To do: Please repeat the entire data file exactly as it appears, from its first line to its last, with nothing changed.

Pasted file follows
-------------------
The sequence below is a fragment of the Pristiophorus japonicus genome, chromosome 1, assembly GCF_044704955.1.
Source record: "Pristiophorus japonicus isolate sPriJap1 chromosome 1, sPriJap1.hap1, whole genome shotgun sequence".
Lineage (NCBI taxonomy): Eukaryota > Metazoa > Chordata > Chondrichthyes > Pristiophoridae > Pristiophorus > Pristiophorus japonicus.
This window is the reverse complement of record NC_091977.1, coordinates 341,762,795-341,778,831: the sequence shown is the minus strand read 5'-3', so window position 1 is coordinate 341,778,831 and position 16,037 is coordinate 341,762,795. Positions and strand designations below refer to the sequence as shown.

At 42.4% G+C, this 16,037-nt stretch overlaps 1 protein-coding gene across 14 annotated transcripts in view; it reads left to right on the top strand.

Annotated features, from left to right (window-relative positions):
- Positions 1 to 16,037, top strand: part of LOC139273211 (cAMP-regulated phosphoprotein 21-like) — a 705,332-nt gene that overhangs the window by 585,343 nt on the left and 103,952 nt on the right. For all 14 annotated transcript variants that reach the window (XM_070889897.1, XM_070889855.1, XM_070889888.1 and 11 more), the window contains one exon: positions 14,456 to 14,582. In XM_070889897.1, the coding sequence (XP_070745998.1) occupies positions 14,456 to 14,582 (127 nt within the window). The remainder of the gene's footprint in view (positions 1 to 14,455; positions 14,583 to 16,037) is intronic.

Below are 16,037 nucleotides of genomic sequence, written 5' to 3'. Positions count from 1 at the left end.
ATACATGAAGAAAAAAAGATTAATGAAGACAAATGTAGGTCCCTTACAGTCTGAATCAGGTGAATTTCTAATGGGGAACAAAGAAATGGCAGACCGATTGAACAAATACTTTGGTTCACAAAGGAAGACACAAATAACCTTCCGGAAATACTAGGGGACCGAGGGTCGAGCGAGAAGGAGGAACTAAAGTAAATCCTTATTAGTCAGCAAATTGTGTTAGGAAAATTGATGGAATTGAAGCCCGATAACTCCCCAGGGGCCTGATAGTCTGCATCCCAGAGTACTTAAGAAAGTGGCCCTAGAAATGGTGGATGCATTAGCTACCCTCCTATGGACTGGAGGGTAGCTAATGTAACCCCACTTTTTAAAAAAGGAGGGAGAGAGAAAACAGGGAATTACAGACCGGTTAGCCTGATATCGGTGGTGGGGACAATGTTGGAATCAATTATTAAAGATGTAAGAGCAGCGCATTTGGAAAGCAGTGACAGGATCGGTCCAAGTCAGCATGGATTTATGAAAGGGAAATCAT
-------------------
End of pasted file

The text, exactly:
The sequence below is a fragment of the Pristiophorus japonicus genome, chromosome 1, assembly GCF_044704955.1.
Source record: "Pristiophorus japonicus isolate sPriJap1 chromosome 1, sPriJap1.hap1, whole genome shotgun sequence".
Lineage (NCBI taxonomy): Eukaryota > Metazoa > Chordata > Chondrichthyes > Pristiophoridae > Pristiophorus > Pristiophorus japonicus.
This window is the reverse complement of record NC_091977.1, coordinates 341,762,795-341,778,831: the sequence shown is the minus strand read 5'-3', so window position 1 is coordinate 341,778,831 and position 16,037 is coordinate 341,762,795. Positions and strand designations below refer to the sequence as shown.

At 42.4% G+C, this 16,037-nt stretch overlaps 1 protein-coding gene across 14 annotated transcripts in view; it reads left to right on the top strand.

Annotated features, from left to right (window-relative positions):
- Positions 1 to 16,037, top strand: part of LOC139273211 (cAMP-regulated phosphoprotein 21-like) — a 705,332-nt gene that overhangs the window by 585,343 nt on the left and 103,952 nt on the right. For all 14 annotated transcript variants that reach the window (XM_070889897.1, XM_070889855.1, XM_070889888.1 and 11 more), the window contains one exon: positions 14,456 to 14,582. In XM_070889897.1, the coding sequence (XP_070745998.1) occupies positions 14,456 to 14,582 (127 nt within the window). The remainder of the gene's footprint in view (positions 1 to 14,455; positions 14,583 to 16,037) is intronic.

Below are 16,037 nucleotides of genomic sequence, written 5' to 3'. Positions count from 1 at the left end.
ATACATGAAGAAAAAAAGATTAATGAAGACAAATGTAGGTCCCTTACAGTCTGAATCAGGTGAATTTCTAATGGGGAACAAAGAAATGGCAGACCGATTGAACAAATACTTTGGTTCACAAAGGAAGACACAAATAACCTTCCGGAAATACTAGGGGACCGAGGGTCGAGCGAGAAGGAGGAACTAAAGTAAATCCTTATTAGTCAGCAAATTGTGTTAGGAAAATTGATGGAATTGAAGCCCGATAACTCCCCAGGGGCCTGATAGTCTGCATCCCAGAGTACTTAAGAAAGTGGCCCTAGAAATGGTGGATGCATTAGCTACCCTCCTATGGACTGGAGGGTAGCTAATGTAACCCCACTTTTTAAAAAAGGAGGGAGAGAGAAAACAGGGAATTACAGACCGGTTAGCCTGATATCGGTGGTGGGGACAATGTTGGAATCAATTATTAAAGATGTAAGAGCAGCGCATTTGGAAAGCAGTGACAGGATCGGTCCAAGTCAGCATGGATTTATGAAAGGGAAATCAT